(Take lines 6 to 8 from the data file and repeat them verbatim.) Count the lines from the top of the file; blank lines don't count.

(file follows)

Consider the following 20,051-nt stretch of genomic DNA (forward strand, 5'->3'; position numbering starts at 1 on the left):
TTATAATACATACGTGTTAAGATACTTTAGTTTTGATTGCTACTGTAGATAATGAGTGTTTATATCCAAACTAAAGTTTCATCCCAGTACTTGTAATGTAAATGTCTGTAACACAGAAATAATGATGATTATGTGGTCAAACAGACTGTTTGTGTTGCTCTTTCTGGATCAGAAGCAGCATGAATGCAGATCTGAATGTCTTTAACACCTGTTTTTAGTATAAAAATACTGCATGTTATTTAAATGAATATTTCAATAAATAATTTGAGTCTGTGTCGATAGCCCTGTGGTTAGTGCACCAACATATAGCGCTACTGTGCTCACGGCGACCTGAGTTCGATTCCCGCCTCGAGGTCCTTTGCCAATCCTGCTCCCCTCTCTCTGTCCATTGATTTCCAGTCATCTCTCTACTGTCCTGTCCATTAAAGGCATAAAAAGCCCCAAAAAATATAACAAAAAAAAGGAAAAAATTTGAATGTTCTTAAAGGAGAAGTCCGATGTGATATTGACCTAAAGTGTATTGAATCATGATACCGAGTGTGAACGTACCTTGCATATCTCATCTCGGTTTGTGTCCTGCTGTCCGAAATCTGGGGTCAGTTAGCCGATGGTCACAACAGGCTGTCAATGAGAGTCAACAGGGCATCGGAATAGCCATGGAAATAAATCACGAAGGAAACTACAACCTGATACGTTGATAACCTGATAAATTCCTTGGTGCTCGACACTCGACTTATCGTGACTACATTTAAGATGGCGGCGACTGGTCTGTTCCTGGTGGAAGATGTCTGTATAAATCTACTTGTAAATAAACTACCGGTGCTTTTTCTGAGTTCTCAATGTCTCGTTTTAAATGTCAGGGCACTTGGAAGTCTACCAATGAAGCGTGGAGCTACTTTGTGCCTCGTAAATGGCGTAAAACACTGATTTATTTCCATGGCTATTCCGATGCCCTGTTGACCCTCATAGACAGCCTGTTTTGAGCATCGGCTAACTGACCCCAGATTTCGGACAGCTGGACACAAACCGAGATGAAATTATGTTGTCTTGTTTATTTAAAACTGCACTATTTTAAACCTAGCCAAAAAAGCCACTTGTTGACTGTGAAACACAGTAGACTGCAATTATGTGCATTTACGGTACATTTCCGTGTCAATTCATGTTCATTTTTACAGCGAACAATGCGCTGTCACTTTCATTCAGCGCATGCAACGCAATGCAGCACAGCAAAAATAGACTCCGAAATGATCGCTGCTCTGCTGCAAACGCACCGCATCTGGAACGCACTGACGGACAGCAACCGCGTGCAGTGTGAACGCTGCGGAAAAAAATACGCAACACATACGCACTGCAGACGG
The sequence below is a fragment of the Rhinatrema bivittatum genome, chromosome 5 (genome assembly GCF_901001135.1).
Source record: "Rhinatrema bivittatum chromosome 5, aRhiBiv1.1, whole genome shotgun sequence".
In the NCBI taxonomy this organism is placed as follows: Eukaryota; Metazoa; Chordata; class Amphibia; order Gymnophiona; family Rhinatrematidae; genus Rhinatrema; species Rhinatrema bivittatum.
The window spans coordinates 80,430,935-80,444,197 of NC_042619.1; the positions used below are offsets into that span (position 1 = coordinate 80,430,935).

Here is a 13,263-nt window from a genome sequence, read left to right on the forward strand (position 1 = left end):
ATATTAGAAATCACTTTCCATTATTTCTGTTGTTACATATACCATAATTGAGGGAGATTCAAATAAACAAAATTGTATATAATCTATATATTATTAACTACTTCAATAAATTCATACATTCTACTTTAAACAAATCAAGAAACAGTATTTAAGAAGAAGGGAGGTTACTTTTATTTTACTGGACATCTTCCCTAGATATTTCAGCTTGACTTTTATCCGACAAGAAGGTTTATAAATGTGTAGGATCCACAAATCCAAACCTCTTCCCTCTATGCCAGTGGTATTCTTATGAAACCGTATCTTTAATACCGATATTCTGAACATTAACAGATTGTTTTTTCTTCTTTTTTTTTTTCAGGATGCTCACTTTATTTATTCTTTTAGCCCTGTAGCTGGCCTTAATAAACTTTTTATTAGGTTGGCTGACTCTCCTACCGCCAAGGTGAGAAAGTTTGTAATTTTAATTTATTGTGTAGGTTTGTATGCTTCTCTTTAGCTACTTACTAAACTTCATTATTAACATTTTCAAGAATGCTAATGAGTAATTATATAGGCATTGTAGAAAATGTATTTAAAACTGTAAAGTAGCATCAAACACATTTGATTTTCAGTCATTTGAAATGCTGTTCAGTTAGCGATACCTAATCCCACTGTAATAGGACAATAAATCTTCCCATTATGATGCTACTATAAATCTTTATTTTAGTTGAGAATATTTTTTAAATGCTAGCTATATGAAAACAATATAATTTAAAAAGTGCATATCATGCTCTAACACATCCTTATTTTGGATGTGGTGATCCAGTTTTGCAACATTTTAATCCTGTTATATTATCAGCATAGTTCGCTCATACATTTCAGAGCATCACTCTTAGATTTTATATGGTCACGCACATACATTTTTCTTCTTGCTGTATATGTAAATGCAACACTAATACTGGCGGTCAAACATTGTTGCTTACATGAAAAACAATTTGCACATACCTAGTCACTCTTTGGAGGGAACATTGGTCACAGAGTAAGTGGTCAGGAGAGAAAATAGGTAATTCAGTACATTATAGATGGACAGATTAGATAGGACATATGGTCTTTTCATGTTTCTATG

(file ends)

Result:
The window spans coordinates 80,430,935-80,444,197 of NC_042619.1; the positions used below are offsets into that span (position 1 = coordinate 80,430,935).

Here is a 13,263-nt window from a genome sequence, read left to right on the forward strand (position 1 = left end):
ATATTAGAAATCACTTTCCATTATTTCTGTTGTTACATATACCATAATTGAGGGAGATTCAAATAAACAAAATTGTATATAATCTATATATTATTAACTACTTCAATAAATTCATACATTCTACTTTAAACAAATCAAGAAACAGTATTTAAGAAGAAGGGAGGTTACTTTTATTTTACTGGACATCTTCCCTAGATATTTCAGCTTGACTTTTATCCGACAAGAAGGTTTATAAATGTGTAGGATCCACAAATCCAAACCTCTTCCCTCTATGCCAGTGGTATTCTTATGAAACCGTATCTTTAATACCGATATTCTGAACATTAACAGATTGTTTTTTCTTCTTTTTTTTTTTCAGGATGCTCACTTTATTTATTCTTTTAGCCCTGTAGCTGGCCTTAATAAACTTTTTATTAGGTTGGCTGACTCTCCTACCGCCAAGGTGAGAAAGTTTGTAATTTTAATTTATTGTGTAGGTTTGTATGCTTCTCTTTAGCTACTTACTAAACTTCATTATTAACATTTTCAAGAATGCTAATGAGTAATTATATAGGCATTGTAGAAAATGTATTTAAAACTGTAAAGTAGCATCAAACACATTTGATTTTCAGTCATTTGAAATGCTGTTCAGTTAGCGATACCTAATCCCACTGTAATAGGACAATAAATCTTCCCATTATGATGCTACTATAAATCTTTATTTTAGTTGAGAATATTTTTTAAATGCTAGCTATATGAAAACAATATAATTTAAAAAGTGCATATCATGCTCTAACACATCCTTATTTTGGATGTGGTGATCCAGTTTTGCAACATTTTAATCCTGTTATATTATCAGCATAGTTCGCTCATACATTTCAGAGCATCACTCTTAGATTTTATATGGTCACGCACATACATTTTTCTTCTTGCTGTATATGTAAATGCAACACTAATACTGGCGGTCAAACATTGTTGCTTACATGAAAAACAATTTGCACATACCTAGTCACTCTTTGGAGGGAACATTGGTCACAGAGTAAGTGGTCAGGAGAGAAAATAGGTAATTCAGTACATTATAGATGGACAGATTAGATAGGACATATGGTCTTTTCATGTTTCTATG